Would a Gordon Beckham-Adrian Gonzalez swap work?

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One idea getting tossed around in light of the news that Jake Peavy has tried to sell the White Sox on his former Padres teammate is that the Pale Hose could part with Gordon Beckham in exchange for Adrian Gonzalez.
White Sox manager Ozzie Guillen, though, doesn’t see it happening:
“Right now, the expectation about this guy and that guy, I like the team we have,” he told the Chicago Sun-Times. “We have a general manager [in Ken Williams] who keeps things quiet, thank God. And when he makes deals, it’s for a reason. But we plan to have Gordon for a long time. I don’t see why people are still talking about it.”
And Guillen is right. There’s been nothing to suggest that the White Sox and Padres have even talked recently. A Gonzalez trade isn’t expected to happen until midseason at the earliest, and it’s highly unlikely that the White Sox would surrender Beckham for him in any case.
But let’s just say there is some truth to the rumor. Would it be worth it for the White Sox to surrender Beckham for Gonzalez?
As a straight-up deal, it might work well for both. The White Sox shouldn’t have to surrender any additional talent at all. Beckham, the eighth overall pick in the 2008 draft, may already be the team’s best player, and while I don’t see him developing into a true superstar, he’s going to be a well above average regular for a long time and an All-Star in his best seasons. He’s also under control for six years, and he’ll be dirt cheap for the next three.
Gonzalez, though, isn’t very expensive himself. One of the game’s biggest bargains, he’ll receive just $10.25 million over the course of an the two seasons he has left before free agency. He’d be a monster for the White Sox after going from baseball’s toughest home run parks to one of its very best. His road OPSs the last three years are 928, 946 and 1045, and he’s hit 70 homers in 961 at-bats. He’d seem to be a lock for 40 homers in U.S. Cellular, and he’d also be a nice upgrade defensively from Paul Konerko at first base.
But it’s not going to happen. Beckham won’t be on the table, and without him, it’s doubtful the White Sox will be able to put together the best offer the Padres will have to choose from should they make Gonzalez available.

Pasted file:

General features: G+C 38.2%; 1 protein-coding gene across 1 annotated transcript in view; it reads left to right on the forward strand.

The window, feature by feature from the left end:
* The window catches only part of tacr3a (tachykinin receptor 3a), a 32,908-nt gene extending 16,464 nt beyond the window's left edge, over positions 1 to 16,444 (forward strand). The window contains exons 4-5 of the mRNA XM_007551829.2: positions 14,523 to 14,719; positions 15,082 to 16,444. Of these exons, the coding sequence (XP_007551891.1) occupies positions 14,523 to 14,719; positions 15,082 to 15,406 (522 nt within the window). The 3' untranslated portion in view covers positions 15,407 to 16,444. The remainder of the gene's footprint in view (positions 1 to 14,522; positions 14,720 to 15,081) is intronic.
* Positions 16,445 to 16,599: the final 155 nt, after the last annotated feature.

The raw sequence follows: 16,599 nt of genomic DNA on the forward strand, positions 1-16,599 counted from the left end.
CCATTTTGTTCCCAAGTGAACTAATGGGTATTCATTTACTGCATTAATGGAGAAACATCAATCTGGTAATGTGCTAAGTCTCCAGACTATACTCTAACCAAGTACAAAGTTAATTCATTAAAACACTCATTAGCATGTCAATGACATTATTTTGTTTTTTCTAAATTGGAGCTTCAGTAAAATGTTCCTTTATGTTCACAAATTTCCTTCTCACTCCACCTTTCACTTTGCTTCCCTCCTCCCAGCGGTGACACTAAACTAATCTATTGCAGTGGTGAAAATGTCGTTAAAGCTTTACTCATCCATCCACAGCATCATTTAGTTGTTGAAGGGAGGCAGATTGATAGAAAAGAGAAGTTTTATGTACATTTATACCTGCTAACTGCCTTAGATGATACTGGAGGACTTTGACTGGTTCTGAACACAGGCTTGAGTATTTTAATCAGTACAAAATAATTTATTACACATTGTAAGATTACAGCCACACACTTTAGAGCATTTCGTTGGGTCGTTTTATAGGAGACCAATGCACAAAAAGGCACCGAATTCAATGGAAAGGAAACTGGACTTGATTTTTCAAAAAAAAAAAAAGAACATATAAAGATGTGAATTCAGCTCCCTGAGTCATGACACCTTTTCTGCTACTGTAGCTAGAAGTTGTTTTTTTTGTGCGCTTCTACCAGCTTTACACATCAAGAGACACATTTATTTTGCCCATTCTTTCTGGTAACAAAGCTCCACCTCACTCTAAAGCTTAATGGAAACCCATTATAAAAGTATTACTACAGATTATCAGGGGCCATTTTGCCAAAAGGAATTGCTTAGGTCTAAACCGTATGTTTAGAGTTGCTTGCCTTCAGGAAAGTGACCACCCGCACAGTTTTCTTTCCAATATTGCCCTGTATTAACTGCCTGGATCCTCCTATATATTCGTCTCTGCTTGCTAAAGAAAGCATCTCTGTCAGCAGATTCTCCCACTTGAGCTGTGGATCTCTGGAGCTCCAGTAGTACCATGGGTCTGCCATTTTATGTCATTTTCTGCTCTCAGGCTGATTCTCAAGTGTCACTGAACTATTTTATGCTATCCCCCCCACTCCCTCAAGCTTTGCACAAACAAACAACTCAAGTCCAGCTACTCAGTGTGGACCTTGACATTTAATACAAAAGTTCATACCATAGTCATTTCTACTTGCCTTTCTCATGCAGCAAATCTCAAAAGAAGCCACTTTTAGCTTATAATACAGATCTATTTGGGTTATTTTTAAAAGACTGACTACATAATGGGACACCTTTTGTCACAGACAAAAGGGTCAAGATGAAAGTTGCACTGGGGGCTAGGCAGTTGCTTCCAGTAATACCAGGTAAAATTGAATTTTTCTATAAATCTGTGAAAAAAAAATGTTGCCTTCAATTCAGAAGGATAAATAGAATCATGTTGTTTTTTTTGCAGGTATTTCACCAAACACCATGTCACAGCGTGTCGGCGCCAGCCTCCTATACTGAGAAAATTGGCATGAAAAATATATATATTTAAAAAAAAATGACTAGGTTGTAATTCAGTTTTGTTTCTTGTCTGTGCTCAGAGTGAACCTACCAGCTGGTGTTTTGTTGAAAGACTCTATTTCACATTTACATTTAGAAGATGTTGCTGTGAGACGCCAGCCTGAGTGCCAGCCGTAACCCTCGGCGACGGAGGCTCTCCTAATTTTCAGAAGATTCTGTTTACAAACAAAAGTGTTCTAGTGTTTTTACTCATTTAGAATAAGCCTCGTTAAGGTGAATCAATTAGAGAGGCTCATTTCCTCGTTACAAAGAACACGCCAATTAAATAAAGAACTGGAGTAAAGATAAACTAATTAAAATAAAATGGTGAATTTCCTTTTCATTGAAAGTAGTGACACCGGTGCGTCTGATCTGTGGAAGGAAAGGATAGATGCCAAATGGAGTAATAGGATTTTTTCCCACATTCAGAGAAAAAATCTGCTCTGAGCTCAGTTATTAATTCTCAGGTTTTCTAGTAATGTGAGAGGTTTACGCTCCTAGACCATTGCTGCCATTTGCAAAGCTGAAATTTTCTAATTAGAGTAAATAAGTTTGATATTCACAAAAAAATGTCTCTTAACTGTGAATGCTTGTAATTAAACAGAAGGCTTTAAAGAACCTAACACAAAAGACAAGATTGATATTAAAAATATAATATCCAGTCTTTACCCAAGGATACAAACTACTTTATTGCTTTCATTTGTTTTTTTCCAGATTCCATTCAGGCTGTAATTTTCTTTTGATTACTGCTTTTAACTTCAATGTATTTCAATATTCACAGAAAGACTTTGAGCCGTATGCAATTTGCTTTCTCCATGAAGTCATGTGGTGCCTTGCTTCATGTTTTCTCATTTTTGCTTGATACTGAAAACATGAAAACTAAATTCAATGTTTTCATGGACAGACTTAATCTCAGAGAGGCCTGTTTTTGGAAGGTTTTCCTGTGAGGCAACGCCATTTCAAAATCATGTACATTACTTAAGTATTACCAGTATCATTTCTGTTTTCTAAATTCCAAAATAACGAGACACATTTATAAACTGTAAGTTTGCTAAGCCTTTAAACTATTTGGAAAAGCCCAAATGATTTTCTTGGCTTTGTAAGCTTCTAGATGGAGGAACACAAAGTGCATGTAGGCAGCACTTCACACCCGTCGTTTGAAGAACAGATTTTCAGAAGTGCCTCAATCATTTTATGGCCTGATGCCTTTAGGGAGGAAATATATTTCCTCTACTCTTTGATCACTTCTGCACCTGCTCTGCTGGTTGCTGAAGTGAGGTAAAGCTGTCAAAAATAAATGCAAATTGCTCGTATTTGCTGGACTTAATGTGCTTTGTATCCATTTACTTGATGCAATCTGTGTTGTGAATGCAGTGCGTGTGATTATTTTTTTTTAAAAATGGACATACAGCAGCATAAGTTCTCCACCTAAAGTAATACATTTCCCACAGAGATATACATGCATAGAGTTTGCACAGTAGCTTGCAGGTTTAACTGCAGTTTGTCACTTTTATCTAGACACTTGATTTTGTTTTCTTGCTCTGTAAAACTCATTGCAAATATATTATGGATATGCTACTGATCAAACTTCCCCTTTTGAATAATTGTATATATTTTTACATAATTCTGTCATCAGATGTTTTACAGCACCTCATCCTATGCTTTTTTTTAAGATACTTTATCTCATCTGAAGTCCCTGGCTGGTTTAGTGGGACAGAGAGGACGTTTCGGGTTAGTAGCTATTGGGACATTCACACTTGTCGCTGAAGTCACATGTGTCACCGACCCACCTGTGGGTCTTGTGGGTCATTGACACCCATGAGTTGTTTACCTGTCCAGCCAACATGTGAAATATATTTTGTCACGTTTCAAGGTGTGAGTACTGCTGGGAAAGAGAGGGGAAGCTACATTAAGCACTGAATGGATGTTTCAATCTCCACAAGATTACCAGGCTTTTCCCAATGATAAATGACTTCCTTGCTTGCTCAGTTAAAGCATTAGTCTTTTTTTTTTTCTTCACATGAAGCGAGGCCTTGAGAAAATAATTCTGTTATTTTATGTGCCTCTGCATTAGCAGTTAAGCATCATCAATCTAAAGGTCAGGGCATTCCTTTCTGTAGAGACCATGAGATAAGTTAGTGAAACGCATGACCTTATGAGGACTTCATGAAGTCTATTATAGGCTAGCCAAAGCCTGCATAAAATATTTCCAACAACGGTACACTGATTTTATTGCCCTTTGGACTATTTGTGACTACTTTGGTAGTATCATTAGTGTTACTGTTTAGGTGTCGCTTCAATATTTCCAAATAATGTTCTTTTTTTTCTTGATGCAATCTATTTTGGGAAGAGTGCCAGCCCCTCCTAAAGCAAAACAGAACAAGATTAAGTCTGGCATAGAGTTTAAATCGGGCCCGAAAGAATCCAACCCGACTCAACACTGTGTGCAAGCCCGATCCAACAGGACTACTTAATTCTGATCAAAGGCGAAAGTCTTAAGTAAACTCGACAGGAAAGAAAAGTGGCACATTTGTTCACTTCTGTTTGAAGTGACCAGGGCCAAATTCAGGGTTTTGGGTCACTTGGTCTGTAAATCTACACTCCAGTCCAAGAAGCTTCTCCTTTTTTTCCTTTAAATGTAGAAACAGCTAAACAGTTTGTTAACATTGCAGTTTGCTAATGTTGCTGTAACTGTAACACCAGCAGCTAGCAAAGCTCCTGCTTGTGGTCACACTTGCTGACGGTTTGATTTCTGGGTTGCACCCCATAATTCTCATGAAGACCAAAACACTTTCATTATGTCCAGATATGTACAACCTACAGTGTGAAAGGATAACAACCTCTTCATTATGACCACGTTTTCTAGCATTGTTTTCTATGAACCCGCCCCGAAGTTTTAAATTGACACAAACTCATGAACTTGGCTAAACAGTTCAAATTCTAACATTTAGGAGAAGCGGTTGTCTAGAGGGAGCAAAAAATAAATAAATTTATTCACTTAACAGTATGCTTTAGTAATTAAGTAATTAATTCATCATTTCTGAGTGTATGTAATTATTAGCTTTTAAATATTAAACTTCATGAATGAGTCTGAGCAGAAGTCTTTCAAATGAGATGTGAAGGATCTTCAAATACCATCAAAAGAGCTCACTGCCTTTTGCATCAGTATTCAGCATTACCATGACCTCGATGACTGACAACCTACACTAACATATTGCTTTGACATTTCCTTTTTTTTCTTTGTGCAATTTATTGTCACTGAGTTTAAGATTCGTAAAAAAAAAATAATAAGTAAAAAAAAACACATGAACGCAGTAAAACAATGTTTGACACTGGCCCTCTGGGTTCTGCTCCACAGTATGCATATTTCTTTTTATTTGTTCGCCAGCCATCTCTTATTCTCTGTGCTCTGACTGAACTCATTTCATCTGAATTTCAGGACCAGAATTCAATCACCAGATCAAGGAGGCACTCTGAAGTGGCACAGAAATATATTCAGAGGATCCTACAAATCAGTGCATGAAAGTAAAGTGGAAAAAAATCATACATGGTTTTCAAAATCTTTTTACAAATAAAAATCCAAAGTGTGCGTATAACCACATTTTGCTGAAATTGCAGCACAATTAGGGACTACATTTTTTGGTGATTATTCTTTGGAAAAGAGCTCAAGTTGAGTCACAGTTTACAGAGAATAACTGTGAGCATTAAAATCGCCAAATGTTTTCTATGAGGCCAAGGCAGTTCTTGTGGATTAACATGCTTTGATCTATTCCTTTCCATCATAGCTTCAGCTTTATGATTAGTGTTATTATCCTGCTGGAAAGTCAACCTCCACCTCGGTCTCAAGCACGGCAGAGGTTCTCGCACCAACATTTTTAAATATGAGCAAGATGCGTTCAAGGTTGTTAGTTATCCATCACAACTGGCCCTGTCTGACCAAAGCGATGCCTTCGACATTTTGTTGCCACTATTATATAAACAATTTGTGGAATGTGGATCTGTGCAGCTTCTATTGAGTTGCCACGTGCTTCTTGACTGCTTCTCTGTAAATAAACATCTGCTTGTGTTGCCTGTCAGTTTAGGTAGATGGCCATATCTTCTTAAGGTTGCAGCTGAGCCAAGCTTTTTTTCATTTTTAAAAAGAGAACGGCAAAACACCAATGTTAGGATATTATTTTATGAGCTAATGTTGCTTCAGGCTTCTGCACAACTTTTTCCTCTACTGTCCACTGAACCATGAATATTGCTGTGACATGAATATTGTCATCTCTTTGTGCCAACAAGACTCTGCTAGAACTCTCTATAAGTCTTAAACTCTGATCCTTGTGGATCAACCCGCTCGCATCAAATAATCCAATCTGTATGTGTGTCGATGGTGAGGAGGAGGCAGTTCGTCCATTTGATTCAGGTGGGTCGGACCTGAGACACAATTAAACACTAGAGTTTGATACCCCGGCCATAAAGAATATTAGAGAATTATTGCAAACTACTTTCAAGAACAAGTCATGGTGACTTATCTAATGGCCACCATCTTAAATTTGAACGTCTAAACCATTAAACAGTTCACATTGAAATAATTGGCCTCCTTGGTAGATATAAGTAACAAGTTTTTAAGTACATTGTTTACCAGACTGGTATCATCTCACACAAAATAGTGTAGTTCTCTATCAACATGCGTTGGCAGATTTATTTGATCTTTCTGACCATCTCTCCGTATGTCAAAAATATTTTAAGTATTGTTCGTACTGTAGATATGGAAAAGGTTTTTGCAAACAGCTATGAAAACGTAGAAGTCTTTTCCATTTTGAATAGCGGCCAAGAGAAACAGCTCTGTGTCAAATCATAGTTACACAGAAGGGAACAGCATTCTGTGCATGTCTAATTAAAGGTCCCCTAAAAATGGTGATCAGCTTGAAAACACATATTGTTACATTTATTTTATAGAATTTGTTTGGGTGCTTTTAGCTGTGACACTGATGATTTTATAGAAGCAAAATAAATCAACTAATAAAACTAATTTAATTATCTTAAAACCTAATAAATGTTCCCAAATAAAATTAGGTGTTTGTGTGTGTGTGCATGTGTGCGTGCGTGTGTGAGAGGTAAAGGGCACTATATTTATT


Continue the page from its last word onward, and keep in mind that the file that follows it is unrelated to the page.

Yankees Promote Top Prospect Gleyber Torres To Triple-A

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The Yankees probably have the best minor league system in baseball right now and the best player in that system is, without question, shortstop Gleyber Torres. Now that top prospect is a step closet to the Bronx: he has been promoted to Triple-A Scranton/Wilkes-Barre.

The Yankees don’t rush their prospects anywhere nearly as fast as a lot of teams do, but Torres, who is only 20, proved himself to be ready for the promotion. In 32 games at Double-A Trenton this year he hit .273/.367/.496 in 139 plate appearances. That OPS is almost 100 points higher than that which he posted in high A-ball in 2016.

Torres came over to the Yankees from the Cubs organization in the Aroldis Chapman trade last summer. At this rate he’ll be playing shortstop behind Chapman in New York before too long.

The Dodgers may use outfielder Brett Eibner as a relief pitcher

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Dodgers outfielder Brett Eibner came into yesterday’s game against the Marlins as a pinch hitter in the sixth inning. He hit a single scoring Joc Pederson and Kiké Hernandez and then advanced to second on the throw home. Overall on the year he’s 5-for-16 with a walk, two homers and six driven in eight games. Admirable work for a guy whose job is to be a bench bat and outfield depth.

As Bill Shaikin of the Los Angeles Times reports, however, he could possible provide some bullpen depth too:

Eibner has thrown several bullpen sessions at Dodger Stadium and at Oklahoma City, working on building arm strength and developing secondary pitches to accompany a fastball he said hit 95 mph in college.

The idea, still in its theoretical stages, would be for Eibner to remain, primarily, a backup outfielder, but to possibly serve as an extra arm during periods when the Dodgers pen gets worked hard. Something less than an everyday reliever but something more than the gimmick of using a position player to save the real pitchers in a blowout.

In an age when teams have cut their position player depth down to the bone in the service of adding more relief pitchers, finding a guy who can do both could provide a nice little boost, no?